by Emily O. Gravett

Thursday, November 10th, 2022

Over the last 15 years, I’ve spent an exorbitant amount of time giving feedback to students on their work (not to mention devoting significant time in class to peer-review processes). This process began when I was a graduate student at the University of Virginia, teaching intro writing courses for the English Department. Those classes were small, the writing load was intense, and the students were expected to gain basic skills in writing (argumentation, style, etc.) that would carry them through the rest of their college career. I would spend hours offering students detailed feedback on their essays—marginal comments and copy edits (aack!)—only to find the very same problems showing up the next time around. It was totally aggravating.

This challenge has stayed with me, in some form, in the years since, as I began teaching my own religion courses, while still at UVA, then in my first job at Trinity University, and now here, at JMU. I am convinced of the utility, even the necessity, of offering students feedback (how else will they know how to improve for the future unless guided in some way?), yet, I am not always convinced that this feedback achieves its intended effect. 

From the literature on feedback over the years, I’ve taken away several key points: 

  • Students feel stress and anxiety about feedback, especially from their peers (e.g., Cartney 2012);
  • Students do not always collect feedback, when given the choice (e.g., Sinclair and Cleland, 2007);
  • Students do not always understand the feedback they receive (e.g., Brown 2007);
  • Students may get overwhelmed by feedback that is too long, too complex, or simply too plentiful (e.g., Shute 2008);
  • Students do not always act upon feedback, even if they do value receiving it (e.g., Brown and Glover, 2019);
  • Students do not necessarily know how to take what they have learned from the feedback and apply it (e.g., Jonsson 2012); and
  • Students may perceive that implementing feedback doesn’t pay off (Winstone et al., 2016).

I, like others (e.g., Crisp 2007), have come to conclude that feedback alone, from the instructor or peers, is insufficient to effect better work by studentsSo, how can we ensure that the time we devote to feedback is not wasted and that students are receiving the guidance necessary to help them improve?

I’ve tried a variety of strategies over the years, each with its pros and cons:

  • I include a “revision” category on my assignment rubrics, which says something like, for the A-level expectations: “The paper avoids mistakes found in previous paper(s); any prior feedback received was clearly used to draft and finalize this paper.” It is unclear to me how much students take this row seriously, however—or even read it! (Then we’re back to the original problem….)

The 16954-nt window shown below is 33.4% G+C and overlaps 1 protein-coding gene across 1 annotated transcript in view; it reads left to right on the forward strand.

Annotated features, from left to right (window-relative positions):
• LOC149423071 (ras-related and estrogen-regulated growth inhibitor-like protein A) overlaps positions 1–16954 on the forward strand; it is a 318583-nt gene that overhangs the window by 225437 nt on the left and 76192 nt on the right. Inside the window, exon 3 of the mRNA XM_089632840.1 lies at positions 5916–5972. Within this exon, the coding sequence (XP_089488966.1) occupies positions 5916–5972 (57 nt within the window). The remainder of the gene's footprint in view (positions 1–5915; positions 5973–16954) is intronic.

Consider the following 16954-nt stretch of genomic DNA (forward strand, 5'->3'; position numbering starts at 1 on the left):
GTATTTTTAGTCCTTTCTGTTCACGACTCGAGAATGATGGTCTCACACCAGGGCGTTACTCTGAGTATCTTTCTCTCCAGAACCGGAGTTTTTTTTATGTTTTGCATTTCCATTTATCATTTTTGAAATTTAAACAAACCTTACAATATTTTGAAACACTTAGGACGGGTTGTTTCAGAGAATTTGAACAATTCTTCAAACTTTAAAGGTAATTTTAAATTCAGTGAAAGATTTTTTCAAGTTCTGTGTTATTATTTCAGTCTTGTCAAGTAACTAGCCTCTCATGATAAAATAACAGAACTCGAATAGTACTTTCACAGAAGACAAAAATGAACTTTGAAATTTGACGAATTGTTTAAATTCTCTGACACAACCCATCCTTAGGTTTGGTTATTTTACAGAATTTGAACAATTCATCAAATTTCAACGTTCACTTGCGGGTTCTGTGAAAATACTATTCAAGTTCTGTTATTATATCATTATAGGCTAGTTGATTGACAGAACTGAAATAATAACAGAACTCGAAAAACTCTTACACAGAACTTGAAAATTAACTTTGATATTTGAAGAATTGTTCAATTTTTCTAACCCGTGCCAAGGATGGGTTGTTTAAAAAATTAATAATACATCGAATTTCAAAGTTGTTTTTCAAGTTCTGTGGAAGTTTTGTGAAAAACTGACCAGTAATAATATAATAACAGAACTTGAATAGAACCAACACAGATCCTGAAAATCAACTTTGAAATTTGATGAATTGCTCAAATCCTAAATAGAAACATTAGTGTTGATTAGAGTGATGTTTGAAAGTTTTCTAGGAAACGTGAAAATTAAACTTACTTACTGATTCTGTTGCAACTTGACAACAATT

• I have required (and have written about requiring) students to add numbered footnotes to their revisions, explaining how the feedback they received from their peers (in this case, though I could easily do it with my own feedback too) informed their final draft in specific places. This only works in cases where students are submitting drafts and then final versions that, presumably, won’t change so much that it makes sense to incorporate footnotes.
  • I have scheduled appointments at various times during the semester with students to discuss their work-in-progress and to find out about their plans for improvement, in part explicitly based on what they’re learning from any feedback they’ve received.
  • I have required students to submit previous drafts or even other work along with their current work to suggest to them that these are all connected. At this point in my career, I ask students to submit their work to me digitally, on Canvas, and I let them know the reason for this submission type is because I want to have my own copy of their work, so that I can look back and see how they’re taking my feedback into consideration and improving. 
  • I’ve asked students to write cover letters with their work, explaining what feedback seemed most important to them to incorporate and how they did so in the current submission. 
  • After experimenting with offering short video feedback on papers, I’ve polled students on the efficacy of that mode and their preferences for receiving feedback. In a roundabout way, this lets me know that they’ve actually interacted with the feedback, but it’s not a guarantee.
  • I’ve devoted time, in class, for students to read over feedback they’ve received, to make notes on that feedback, and to create an action plan on what to do about it in the future. I then have had them turn in these notes and action plan with their final product.

What strategies have you tried, to ensure that not only are students making changes based on feedback they receive (from you and/or others), but that they are even reviewing the feedback in the first place? We’d be glad to talk with you about your ideas and challenges through a CFI teaching consultation or at the upcoming Giving Feedback workshop on December 1! 

About the author: Emily O. Gravett is an assistant director in the Center for Faculty Innovation and an associate professor in the Department of Philosophy & Religion. She can be reached at []; she is on leave for the Fall semester.


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